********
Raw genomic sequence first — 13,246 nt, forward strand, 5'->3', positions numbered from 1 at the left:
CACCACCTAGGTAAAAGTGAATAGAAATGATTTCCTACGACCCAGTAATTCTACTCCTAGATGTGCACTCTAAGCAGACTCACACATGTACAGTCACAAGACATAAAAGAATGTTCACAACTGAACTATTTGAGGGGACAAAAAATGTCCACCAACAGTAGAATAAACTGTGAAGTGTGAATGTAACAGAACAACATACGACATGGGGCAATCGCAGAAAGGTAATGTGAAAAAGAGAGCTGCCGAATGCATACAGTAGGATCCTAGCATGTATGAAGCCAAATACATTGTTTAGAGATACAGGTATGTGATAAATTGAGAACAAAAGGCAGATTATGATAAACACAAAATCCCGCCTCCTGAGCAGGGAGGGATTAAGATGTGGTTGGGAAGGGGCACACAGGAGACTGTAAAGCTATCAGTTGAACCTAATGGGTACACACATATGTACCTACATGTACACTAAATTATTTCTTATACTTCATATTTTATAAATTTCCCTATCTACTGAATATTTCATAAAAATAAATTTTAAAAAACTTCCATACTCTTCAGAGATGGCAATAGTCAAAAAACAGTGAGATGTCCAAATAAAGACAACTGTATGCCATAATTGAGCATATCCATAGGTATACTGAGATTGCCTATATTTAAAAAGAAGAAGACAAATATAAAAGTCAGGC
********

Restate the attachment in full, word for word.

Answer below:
Raw genomic sequence first — 13,246 nt, forward strand, 5'->3', positions numbered from 1 at the left:
CACCACCTAGGTAAAAGTGAATAGAAATGATTTCCTACGACCCAGTAATTCTACTCCTAGATGTGCACTCTAAGCAGACTCACACATGTACAGTCACAAGACATAAAAGAATGTTCACAACTGAACTATTTGAGGGGACAAAAAATGTCCACCAACAGTAGAATAAACTGTGAAGTGTGAATGTAACAGAACAACATACGACATGGGGCAATCGCAGAAAGGTAATGTGAAAAAGAGAGCTGCCGAATGCATACAGTAGGATCCTAGCATGTATGAAGCCAAATACATTGTTTAGAGATACAGGTATGTGATAAATTGAGAACAAAAGGCAGATTATGATAAACACAAAATCCCGCCTCCTGAGCAGGGAGGGATTAAGATGTGGTTGGGAAGGGGCACACAGGAGACTGTAAAGCTATCAGTTGAACCTAATGGGTACACACATATGTACCTACATGTACACTAAATTATTTCTTATACTTCATATTTTATAAATTTCCCTATCTACTGAATATTTCATAAAAATAAATTTTAAAAAACTTCCATACTCTTCAGAGATGGCAATAGTCAAAAAACAGTGAGATGTCCAAATAAAGACAACTGTATGCCATAATTGAGCATATCCATAGGTATACTGAGATTGCCTATATTTAAAAAGAAGAAGACAAATATAAAAGTCAGGC